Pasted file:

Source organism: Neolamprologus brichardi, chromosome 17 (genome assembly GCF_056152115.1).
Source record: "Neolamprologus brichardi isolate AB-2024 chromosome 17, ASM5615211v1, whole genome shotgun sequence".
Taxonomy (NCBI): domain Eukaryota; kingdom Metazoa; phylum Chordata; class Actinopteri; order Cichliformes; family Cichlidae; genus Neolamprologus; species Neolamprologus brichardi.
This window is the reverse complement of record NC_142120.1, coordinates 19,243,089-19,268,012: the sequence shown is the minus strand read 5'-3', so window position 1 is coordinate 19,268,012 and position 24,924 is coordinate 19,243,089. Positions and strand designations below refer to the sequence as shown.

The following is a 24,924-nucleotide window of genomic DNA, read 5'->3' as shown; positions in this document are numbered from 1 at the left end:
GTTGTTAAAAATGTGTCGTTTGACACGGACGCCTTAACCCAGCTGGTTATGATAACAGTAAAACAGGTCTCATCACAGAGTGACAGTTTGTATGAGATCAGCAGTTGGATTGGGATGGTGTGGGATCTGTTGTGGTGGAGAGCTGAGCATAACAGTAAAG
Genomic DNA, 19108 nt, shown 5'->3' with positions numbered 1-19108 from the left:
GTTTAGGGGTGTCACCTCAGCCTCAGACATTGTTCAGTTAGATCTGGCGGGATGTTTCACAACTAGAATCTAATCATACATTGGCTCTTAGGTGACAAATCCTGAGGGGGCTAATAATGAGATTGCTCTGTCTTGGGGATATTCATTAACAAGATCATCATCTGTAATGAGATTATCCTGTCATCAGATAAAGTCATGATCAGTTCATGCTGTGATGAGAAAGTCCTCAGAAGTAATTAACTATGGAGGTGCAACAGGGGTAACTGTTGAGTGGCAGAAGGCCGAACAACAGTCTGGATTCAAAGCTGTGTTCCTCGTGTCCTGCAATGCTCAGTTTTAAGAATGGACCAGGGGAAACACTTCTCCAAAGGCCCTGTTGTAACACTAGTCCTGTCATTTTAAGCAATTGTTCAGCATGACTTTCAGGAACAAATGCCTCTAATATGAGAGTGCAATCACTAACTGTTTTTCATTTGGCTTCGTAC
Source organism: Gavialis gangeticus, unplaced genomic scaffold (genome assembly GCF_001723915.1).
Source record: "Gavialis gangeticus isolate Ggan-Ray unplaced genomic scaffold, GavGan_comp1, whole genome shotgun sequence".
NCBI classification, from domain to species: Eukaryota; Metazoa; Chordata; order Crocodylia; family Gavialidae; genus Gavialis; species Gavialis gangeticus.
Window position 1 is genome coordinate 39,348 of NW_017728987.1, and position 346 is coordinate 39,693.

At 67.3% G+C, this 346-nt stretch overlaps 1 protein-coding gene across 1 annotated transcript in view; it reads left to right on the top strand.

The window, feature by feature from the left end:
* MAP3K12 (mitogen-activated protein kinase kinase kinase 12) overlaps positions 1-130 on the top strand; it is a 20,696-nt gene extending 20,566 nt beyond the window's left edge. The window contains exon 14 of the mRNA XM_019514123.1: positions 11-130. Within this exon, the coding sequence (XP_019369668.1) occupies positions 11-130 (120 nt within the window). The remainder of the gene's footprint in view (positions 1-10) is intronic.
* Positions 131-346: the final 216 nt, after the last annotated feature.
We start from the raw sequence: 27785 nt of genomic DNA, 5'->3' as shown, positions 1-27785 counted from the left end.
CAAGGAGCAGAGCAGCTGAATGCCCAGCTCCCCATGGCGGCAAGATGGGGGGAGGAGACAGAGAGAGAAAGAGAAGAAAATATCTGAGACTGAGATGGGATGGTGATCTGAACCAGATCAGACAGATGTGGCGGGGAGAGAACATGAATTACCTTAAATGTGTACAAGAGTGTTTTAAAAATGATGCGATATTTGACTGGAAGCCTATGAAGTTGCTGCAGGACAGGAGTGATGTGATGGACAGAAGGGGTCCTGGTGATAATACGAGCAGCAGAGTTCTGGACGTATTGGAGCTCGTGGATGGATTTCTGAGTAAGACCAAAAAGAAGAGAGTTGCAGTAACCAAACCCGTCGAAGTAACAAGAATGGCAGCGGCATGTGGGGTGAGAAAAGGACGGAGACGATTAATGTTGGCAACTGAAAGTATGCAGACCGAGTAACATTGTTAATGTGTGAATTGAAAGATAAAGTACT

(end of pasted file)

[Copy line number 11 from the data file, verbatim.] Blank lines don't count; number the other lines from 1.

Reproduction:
NCBI classification, from domain to species: Eukaryota; Metazoa; Chordata; order Crocodylia; family Gavialidae; genus Gavialis; species Gavialis gangeticus.